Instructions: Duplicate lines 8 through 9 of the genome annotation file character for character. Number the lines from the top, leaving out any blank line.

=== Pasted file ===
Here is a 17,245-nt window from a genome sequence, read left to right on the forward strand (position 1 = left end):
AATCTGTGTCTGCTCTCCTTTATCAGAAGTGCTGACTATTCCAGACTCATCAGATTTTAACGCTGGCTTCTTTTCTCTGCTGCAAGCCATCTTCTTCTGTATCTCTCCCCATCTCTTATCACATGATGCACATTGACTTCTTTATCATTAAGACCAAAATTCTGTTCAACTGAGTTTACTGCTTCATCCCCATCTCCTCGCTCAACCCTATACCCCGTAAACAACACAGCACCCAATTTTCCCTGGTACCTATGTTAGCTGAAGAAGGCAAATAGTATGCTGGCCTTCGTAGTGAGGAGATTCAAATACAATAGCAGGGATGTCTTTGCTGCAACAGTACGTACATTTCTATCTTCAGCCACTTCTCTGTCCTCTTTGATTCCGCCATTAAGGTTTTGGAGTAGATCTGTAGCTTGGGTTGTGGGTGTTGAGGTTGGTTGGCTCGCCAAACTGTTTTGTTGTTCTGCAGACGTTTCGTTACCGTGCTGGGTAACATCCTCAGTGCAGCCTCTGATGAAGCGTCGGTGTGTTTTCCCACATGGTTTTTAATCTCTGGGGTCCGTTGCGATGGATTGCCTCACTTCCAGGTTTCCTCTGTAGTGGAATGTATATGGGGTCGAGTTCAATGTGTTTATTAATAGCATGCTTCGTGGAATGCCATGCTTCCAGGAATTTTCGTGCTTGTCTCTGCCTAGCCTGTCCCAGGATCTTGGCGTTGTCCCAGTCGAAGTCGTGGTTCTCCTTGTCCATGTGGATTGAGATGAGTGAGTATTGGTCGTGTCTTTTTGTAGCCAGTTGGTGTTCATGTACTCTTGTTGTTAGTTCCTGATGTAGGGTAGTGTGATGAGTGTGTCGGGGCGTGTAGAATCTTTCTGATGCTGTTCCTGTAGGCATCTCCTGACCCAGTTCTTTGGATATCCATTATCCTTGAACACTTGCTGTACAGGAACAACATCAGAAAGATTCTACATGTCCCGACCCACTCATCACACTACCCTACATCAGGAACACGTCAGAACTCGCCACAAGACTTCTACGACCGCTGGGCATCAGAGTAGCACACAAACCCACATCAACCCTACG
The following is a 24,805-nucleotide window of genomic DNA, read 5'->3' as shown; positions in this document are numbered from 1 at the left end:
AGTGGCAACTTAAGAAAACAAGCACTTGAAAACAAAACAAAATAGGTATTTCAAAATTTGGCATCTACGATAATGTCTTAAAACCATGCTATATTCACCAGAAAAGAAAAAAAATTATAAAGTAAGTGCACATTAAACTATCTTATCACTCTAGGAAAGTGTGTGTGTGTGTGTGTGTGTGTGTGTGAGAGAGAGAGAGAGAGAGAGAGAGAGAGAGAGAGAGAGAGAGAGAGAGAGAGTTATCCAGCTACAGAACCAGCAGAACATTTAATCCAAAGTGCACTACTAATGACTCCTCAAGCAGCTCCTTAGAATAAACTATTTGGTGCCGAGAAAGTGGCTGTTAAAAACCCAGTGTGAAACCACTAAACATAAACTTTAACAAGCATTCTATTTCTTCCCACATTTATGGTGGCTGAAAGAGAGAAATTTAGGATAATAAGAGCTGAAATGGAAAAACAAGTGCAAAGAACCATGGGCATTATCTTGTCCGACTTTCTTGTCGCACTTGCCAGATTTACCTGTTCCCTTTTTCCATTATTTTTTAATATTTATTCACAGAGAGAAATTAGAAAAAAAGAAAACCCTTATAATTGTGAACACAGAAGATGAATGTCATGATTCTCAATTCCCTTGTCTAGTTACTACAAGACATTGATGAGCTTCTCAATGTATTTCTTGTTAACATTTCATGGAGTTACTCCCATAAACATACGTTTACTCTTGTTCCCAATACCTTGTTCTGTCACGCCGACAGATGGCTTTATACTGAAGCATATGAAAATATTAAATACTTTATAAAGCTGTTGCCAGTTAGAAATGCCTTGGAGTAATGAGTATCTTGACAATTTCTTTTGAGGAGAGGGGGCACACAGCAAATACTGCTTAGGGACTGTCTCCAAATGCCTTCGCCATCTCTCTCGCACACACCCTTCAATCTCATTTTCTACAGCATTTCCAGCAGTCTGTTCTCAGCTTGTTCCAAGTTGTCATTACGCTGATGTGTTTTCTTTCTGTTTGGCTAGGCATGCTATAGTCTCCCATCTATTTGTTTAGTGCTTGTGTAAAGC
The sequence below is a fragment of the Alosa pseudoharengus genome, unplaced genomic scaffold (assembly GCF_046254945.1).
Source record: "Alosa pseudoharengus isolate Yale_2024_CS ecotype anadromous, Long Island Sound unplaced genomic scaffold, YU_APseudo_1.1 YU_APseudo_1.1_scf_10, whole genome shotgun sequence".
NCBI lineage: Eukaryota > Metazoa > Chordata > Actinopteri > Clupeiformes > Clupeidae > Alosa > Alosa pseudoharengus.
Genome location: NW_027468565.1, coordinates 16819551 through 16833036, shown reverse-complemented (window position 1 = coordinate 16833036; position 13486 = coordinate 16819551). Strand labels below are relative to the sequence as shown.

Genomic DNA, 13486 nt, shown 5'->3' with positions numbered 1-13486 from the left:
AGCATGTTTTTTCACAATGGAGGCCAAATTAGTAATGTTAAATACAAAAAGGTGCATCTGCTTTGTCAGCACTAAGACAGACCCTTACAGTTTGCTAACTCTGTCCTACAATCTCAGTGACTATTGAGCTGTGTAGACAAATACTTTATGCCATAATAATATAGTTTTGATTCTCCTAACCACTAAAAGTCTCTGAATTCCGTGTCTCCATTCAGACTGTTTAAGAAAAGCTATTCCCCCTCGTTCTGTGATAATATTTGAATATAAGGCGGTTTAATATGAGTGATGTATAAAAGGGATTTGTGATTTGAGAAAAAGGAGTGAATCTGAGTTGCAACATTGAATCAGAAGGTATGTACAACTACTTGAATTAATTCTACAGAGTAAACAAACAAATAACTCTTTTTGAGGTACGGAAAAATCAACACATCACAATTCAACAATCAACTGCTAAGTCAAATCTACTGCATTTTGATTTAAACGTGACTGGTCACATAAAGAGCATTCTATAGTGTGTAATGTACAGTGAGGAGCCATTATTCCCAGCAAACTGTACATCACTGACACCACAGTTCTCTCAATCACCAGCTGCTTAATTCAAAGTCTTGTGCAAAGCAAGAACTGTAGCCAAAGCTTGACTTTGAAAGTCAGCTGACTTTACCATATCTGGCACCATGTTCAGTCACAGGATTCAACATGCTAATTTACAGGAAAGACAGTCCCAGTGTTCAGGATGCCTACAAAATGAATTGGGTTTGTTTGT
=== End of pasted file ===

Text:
Genome location: NW_027468565.1, coordinates 16819551 through 16833036, shown reverse-complemented (window position 1 = coordinate 16833036; position 13486 = coordinate 16819551). Strand labels below are relative to the sequence as shown.

Genomic DNA, 13486 nt, shown 5'->3' with positions numbered 1-13486 from the left: